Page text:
The process still has its limitations, as it has only been demonstrated at small laboratory scale and at quite slow flow rates. Scaling up the process to make it practical for in-home use will require further research, and larger-scale industrial uses will take even longer. But it could be practical within a few years for some home-based systems, Bazant says.

    For example, a home whose water supply is heavily contaminated with lead might have a system in the cellar that slowly processes a stream of water, filling a tank with lead-free water to be used for drinking and cooking, while leaving most of the water untreated for uses like toilet flushing or watering the lawn. Such uses might be appropriate as an interim measure for places like Flint, Michigan, where the water, mostly contaminated by the distribution pipes, will take many years to remediate through pipe replacements.

    The process could also be adapted for some industrial uses such as cleaning water produced in mining or drilling operations, so that the treated water can be safely disposed of or reused. And in some cases, this could also provide a way of recovering metals that contaminate water but could actually be a valuable product if they were separated out; for example, some such minerals could be used to process semiconductors or pharmaceuticals or other high-tech products, the researchers say.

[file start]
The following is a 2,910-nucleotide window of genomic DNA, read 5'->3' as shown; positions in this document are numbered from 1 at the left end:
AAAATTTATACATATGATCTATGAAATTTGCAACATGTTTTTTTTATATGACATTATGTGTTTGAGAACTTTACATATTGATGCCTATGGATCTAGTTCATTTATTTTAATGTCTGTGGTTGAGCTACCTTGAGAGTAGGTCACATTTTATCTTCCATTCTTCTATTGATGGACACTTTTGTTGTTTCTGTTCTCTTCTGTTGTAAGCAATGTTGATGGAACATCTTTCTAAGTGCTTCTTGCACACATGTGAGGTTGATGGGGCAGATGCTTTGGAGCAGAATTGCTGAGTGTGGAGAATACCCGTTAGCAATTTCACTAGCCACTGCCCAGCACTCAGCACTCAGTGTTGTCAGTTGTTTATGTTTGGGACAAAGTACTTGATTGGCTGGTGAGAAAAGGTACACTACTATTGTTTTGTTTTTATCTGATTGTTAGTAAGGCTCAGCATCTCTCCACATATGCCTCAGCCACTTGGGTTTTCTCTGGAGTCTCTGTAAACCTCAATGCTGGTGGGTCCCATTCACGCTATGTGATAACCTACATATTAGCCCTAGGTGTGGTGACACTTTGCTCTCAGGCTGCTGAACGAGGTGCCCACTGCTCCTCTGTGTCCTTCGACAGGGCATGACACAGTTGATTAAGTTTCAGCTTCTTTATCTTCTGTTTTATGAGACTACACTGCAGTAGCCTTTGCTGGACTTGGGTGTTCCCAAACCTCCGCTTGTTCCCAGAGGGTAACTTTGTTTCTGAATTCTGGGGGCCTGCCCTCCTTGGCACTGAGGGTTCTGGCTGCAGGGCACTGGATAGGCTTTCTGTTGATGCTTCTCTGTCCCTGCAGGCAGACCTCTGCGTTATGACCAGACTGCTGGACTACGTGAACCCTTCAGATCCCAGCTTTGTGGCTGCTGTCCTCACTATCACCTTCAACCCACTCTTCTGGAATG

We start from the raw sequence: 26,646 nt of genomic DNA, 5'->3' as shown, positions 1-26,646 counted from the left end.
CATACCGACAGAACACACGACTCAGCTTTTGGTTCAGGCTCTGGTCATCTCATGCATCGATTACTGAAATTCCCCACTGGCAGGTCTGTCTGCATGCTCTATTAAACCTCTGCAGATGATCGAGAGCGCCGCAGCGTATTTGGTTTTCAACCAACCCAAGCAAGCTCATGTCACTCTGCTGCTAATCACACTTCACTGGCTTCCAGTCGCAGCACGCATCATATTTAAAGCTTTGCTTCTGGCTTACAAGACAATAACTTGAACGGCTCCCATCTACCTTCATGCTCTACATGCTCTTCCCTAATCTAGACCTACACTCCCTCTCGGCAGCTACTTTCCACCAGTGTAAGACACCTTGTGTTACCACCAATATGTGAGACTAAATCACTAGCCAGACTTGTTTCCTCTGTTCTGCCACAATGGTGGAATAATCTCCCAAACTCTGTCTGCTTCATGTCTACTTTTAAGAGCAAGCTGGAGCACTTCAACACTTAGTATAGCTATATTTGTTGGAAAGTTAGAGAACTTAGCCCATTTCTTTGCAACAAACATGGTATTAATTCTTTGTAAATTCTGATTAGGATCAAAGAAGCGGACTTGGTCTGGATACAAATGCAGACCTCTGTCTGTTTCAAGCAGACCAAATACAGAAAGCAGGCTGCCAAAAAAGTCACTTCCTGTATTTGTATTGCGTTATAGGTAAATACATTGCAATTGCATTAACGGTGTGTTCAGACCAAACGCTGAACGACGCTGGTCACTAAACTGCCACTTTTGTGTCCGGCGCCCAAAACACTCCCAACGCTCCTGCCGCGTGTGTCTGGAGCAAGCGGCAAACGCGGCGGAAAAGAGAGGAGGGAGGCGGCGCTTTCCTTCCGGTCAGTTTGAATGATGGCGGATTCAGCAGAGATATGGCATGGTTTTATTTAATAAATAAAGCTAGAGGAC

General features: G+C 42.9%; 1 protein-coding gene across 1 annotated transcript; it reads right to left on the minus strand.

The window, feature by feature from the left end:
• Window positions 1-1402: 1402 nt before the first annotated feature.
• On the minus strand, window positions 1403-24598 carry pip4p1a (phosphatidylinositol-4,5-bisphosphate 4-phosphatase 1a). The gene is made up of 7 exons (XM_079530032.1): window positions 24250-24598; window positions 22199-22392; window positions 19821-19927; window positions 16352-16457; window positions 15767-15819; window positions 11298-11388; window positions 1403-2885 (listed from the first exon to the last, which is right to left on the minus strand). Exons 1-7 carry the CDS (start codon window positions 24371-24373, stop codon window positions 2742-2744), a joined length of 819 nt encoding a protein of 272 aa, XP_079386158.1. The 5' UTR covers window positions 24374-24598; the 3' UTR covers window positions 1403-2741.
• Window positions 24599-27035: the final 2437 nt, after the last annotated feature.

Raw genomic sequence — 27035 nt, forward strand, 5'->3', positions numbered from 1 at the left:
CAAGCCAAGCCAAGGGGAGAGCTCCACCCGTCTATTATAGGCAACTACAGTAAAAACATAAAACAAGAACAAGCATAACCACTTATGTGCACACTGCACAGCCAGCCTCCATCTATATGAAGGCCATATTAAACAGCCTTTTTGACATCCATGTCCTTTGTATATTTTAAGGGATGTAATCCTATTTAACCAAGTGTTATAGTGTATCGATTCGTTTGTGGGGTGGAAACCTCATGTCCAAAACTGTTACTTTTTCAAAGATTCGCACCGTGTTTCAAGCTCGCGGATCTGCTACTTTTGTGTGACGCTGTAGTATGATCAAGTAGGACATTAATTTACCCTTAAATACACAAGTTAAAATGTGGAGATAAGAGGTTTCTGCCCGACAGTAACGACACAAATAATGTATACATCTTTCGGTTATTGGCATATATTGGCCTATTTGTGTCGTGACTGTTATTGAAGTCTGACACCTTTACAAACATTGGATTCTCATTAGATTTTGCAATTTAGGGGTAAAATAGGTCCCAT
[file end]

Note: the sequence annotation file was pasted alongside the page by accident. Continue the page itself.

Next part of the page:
Direct comparisons of the economics of such a system versus existing methods is difficult, Bazant says, because in filtration systems, for example, the costs are mainly for replacing the filter materials, which quickly clog up and become unusable, whereas in this system the costs are mostly for the ongoing energy input, which is very small. At this point, the shock electrodialysis system has been operated for several weeks, but it’s too soon to estimate the real-world longevity of such a system, he says.